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Stuck With ADHD.

When I'm engaged in photography, I'm pretty zoned in
When I’m engaged in photography, I’m pretty zoned in

Let me tell you a little story. I could start this story with the words “You all know that I have ADHD, right?” But I think I’ll just tell the story and you consider the impact of ADHD as you read it.

I do all kinds of freelance work. I work for a local online magazine called owensoundhub.org. I write for them, and for Psych Central, and I write freelance articles and copy for websites. And I have photographs available for people to use for various purposes.

And last Thursday I decided I needed some stock photos of some fire damage that had occurred in my city as a result of an arson spree. One of the places that the arsonists had tried to light up, but that extinguished itself, was on my list.

And when I got there, while searching for the place where the attempt had been made, I came across a used syringe.

It was capped, and having had some experience with sharps in the past, I felt safe in picking it up, ascertaining that the cap was secure and then storing it for disposal later.

I went back to shooting pictures, and soon forgot completely about the syringe, my mind already having run through the possible origins of the thing.

Now, when I say I stored it for disposal, I should tell you honestly that my experience with sharps was some years ago, was not for my personal use, and was validly health care related.

But I should also honestly tell you that my mind was on my job and I shoved the thing into my back pocket thinking it wouldn’t be there long before I handed it over to someone.

I forgot it.

The next day, Friday, around the same time of day that I had been taking pictures, I was driving my truck for some people who needed some stuff moved. Since I wasn’t required to lift, haul or tote anything, I was standing near the door, sort of waiting for stuff to head out so I could watch the loading.

I put my keys in my front pocket, and discovered my change from something I’d purchased in there. Among the change was a five dollar bill. I thought I’d just put that in my wallet and without thinking, reached into my back pocket to get it out.

I felt a sharp poke, and pulled my hand back out of my pocket without the wallet. There was the needle, stuck in my thumb.

Man, them things are sharp!

The cap had worked its way off. I pulled the needle out, there was no blood. I fished around in my pocket and located the cap. I replaced it securely and put the syringe in my other back pocket where I keep nothing else. I put it in there needle end down.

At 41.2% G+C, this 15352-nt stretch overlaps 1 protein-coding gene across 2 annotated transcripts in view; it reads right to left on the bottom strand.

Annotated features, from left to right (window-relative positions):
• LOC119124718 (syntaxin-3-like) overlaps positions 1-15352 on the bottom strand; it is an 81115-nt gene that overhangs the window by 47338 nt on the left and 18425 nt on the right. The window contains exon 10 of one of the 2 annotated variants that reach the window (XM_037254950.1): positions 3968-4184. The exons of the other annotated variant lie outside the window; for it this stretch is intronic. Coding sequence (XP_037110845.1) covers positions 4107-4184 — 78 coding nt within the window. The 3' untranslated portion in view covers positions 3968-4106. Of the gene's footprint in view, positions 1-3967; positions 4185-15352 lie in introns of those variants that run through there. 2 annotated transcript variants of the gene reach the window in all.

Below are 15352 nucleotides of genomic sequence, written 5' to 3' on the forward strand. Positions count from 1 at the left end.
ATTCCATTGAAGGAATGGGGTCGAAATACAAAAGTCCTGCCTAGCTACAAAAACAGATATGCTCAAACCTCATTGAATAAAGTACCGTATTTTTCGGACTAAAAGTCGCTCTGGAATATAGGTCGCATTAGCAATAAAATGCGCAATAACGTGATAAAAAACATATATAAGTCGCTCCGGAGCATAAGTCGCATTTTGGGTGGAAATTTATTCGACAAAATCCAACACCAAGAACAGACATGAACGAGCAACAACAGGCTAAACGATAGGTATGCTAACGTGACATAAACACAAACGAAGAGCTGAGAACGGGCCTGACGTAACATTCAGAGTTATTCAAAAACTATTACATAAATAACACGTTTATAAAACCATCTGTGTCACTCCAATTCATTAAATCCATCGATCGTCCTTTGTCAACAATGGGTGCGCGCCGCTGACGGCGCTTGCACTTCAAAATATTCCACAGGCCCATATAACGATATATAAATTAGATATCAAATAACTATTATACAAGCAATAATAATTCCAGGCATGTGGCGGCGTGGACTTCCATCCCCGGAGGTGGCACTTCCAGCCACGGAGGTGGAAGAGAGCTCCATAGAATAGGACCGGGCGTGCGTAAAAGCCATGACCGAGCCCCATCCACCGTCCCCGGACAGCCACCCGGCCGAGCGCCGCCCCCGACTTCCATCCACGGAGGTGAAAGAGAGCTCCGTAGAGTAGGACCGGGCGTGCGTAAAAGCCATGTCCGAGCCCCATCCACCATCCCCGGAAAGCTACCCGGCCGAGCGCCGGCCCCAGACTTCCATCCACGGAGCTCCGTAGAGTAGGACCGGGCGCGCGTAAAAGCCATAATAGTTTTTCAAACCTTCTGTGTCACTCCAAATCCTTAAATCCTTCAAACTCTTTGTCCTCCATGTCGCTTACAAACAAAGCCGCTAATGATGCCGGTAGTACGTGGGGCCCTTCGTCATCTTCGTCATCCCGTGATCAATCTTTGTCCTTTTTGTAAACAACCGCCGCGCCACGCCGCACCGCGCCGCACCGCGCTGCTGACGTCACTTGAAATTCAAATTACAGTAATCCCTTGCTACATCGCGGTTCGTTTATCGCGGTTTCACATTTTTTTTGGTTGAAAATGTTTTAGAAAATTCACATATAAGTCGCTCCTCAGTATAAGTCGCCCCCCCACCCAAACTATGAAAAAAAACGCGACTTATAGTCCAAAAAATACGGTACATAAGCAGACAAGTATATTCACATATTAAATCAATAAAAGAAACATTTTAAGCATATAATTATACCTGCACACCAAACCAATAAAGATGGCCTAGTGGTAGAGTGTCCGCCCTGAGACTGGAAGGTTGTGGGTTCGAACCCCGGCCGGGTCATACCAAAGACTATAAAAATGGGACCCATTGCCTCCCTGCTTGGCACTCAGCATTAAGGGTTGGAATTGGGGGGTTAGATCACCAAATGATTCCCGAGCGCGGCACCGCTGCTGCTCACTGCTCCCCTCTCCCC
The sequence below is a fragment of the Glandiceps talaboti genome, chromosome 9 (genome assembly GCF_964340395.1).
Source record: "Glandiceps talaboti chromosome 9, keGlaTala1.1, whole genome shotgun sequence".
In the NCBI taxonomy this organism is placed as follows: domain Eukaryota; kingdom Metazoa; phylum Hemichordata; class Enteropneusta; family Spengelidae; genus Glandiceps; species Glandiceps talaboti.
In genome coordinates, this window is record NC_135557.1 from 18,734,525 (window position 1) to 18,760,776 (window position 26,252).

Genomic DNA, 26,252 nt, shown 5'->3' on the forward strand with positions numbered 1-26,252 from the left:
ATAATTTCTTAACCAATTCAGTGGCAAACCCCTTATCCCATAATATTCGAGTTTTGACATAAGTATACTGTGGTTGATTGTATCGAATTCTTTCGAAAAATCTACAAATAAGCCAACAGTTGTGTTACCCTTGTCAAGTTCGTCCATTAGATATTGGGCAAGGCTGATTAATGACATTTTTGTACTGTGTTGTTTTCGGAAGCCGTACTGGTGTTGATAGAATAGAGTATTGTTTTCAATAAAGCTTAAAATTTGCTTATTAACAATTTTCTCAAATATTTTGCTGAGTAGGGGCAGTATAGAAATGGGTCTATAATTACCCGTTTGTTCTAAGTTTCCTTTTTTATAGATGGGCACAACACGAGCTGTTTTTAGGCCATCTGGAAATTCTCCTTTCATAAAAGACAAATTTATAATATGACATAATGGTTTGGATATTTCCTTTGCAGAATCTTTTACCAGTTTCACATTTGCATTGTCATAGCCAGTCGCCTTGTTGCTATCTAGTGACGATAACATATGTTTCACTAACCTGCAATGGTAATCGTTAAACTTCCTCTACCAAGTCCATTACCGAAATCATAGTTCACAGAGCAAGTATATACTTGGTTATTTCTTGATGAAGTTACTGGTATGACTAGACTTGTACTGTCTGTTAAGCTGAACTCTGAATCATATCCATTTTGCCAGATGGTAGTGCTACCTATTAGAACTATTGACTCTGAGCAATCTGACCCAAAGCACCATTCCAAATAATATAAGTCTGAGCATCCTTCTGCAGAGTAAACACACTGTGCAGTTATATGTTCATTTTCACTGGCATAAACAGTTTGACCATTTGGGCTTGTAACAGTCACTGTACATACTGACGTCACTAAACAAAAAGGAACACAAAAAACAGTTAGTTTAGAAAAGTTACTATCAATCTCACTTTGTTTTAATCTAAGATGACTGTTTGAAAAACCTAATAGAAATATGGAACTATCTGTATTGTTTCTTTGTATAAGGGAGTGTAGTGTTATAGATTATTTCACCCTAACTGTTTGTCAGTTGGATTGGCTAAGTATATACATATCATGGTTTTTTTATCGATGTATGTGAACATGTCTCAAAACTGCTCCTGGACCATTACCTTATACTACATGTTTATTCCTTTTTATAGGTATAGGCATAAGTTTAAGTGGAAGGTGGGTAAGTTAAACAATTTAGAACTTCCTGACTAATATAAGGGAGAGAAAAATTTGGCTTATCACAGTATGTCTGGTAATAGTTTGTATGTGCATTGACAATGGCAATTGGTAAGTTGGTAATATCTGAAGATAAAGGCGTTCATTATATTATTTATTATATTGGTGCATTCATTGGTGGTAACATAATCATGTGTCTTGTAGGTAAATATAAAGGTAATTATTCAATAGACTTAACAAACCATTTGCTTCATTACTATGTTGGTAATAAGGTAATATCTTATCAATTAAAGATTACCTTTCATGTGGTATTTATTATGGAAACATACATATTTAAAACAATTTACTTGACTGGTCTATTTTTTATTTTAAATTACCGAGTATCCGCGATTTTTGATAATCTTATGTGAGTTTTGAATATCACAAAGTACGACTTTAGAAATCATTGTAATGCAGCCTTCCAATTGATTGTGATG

To put your mind to rest, should you be worrying about me, apparently the fact that there was no blood works in my favor. Also, the fact that the needle had been in my custody for 24 hours prior to the stick means that it is highly unlikely that anything infectious could have survived to be transferred to me.

I’ve had blood test anyway …

Imagine, though, how differently this might have turned out if I didn’t have ADHD. I would likely not have been hyper-focused on the job I had set myself. I would likely not have been distracted from taking care to put it someplace safe. I would likely not have forgotten it so completely. And I would likely not have found it the hard way.

On the other hand, perhaps the cap came off when I first put it in my pocket, and if I’d gone to get it out of there after having driven directly to a disposal site, I might have stuck myself with a freshly used needle.

Yet, there might have been another ending where I simply had called the authorities and pointed out thew thing’s location. I don’t know. I’m not that guy.

Life with ADHD is, in some ways harder,and in some ways better. But the long and the short of it is it’s my life, and I’m stuck with it. And I’m okay with that. Even now, I’m still okay with it.

Stuck With ADHD.


Kelly Babcock

I was born in the city of Toronto in 1959, but moved when I was in my fourth year of life. I was raised and educated in a rural setting, growing up in a manner I like to refer to as free range. I live in an area where my family history stretches back 6 or more generations. I was diagnosed with ADHD at the age of 50 and have been both struggling with the new reality and using my discoveries to make my life better. I write two blogs here at Psych Central, one about having ADHD and one that is a daily positive affirmation that acts as an example of finding the good in as much of my life as I possibly can.

Find out more about me on my website: writeofway.

email me at ADHD Man


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APA Reference
Babcock, K. (2015). Stuck With ADHD.. Psych Central. Retrieved on September 17, 2019, from https://blogs.psychcentral.com/adhd-man/2015/08/stuck-with-adhd/

 

Last updated: 16 Aug 2015
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